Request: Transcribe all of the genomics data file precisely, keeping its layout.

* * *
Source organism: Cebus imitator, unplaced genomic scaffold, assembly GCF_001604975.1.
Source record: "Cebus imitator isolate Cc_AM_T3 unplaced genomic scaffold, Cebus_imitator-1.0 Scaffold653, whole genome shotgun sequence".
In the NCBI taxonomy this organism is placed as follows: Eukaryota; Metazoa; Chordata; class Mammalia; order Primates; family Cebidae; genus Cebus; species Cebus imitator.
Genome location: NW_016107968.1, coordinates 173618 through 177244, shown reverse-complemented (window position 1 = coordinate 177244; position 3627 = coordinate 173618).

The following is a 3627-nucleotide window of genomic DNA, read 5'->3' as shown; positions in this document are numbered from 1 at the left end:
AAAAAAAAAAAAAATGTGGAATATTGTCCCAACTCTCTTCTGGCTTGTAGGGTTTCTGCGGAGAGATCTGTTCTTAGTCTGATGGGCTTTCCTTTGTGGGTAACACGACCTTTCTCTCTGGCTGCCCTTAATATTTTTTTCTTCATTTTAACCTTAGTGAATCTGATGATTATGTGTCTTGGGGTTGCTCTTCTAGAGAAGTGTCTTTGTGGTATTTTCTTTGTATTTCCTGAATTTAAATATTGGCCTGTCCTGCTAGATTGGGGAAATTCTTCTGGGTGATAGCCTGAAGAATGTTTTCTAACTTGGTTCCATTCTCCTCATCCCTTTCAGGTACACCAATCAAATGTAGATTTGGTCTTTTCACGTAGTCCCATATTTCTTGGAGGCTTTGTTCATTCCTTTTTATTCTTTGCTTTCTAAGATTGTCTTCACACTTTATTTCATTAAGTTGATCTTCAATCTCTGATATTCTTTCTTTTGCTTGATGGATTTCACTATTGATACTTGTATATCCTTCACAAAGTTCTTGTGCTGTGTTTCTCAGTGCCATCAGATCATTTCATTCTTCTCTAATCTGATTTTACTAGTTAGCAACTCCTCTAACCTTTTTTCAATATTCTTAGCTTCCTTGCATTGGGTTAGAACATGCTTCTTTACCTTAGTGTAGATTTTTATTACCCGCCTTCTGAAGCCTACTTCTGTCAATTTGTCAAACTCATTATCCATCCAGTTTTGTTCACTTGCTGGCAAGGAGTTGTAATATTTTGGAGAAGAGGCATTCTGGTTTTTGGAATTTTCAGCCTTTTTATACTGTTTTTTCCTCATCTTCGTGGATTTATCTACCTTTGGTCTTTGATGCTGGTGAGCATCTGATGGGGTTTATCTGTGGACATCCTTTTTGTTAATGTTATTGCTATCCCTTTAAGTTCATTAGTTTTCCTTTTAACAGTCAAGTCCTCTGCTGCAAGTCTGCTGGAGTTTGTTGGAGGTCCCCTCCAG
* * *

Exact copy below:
Source organism: Cebus imitator, unplaced genomic scaffold, assembly GCF_001604975.1.
Source record: "Cebus imitator isolate Cc_AM_T3 unplaced genomic scaffold, Cebus_imitator-1.0 Scaffold653, whole genome shotgun sequence".
In the NCBI taxonomy this organism is placed as follows: Eukaryota; Metazoa; Chordata; class Mammalia; order Primates; family Cebidae; genus Cebus; species Cebus imitator.
Genome location: NW_016107968.1, coordinates 173618 through 177244, shown reverse-complemented (window position 1 = coordinate 177244; position 3627 = coordinate 173618).

The following is a 3627-nucleotide window of genomic DNA, read 5'->3' as shown; positions in this document are numbered from 1 at the left end:
AAAAAAAAAAAAAATGTGGAATATTGTCCCAACTCTCTTCTGGCTTGTAGGGTTTCTGCGGAGAGATCTGTTCTTAGTCTGATGGGCTTTCCTTTGTGGGTAACACGACCTTTCTCTCTGGCTGCCCTTAATATTTTTTTCTTCATTTTAACCTTAGTGAATCTGATGATTATGTGTCTTGGGGTTGCTCTTCTAGAGAAGTGTCTTTGTGGTATTTTCTTTGTATTTCCTGAATTTAAATATTGGCCTGTCCTGCTAGATTGGGGAAATTCTTCTGGGTGATAGCCTGAAGAATGTTTTCTAACTTGGTTCCATTCTCCTCATCCCTTTCAGGTACACCAATCAAATGTAGATTTGGTCTTTTCACGTAGTCCCATATTTCTTGGAGGCTTTGTTCATTCCTTTTTATTCTTTGCTTTCTAAGATTGTCTTCACACTTTATTTCATTAAGTTGATCTTCAATCTCTGATATTCTTTCTTTTGCTTGATGGATTTCACTATTGATACTTGTATATCCTTCACAAAGTTCTTGTGCTGTGTTTCTCAGTGCCATCAGATCATTTCATTCTTCTCTAATCTGATTTTACTAGTTAGCAACTCCTCTAACCTTTTTTCAATATTCTTAGCTTCCTTGCATTGGGTTAGAACATGCTTCTTTACCTTAGTGTAGATTTTTATTACCCGCCTTCTGAAGCCTACTTCTGTCAATTTGTCAAACTCATTATCCATCCAGTTTTGTTCACTTGCTGGCAAGGAGTTGTAATATTTTGGAGAAGAGGCATTCTGGTTTTTGGAATTTTCAGCCTTTTTATACTGTTTTTTCCTCATCTTCGTGGATTTATCTACCTTTGGTCTTTGATGCTGGTGAGCATCTGATGGGGTTTATCTGTGGACATCCTTTTTGTTAATGTTATTGCTATCCCTTTAAGTTCATTAGTTTTCCTTTTAACAGTCAAGTCCTCTGCTGCAAGTCTGCTGGAGTTTGTTGGAGGTCCCCTCCAG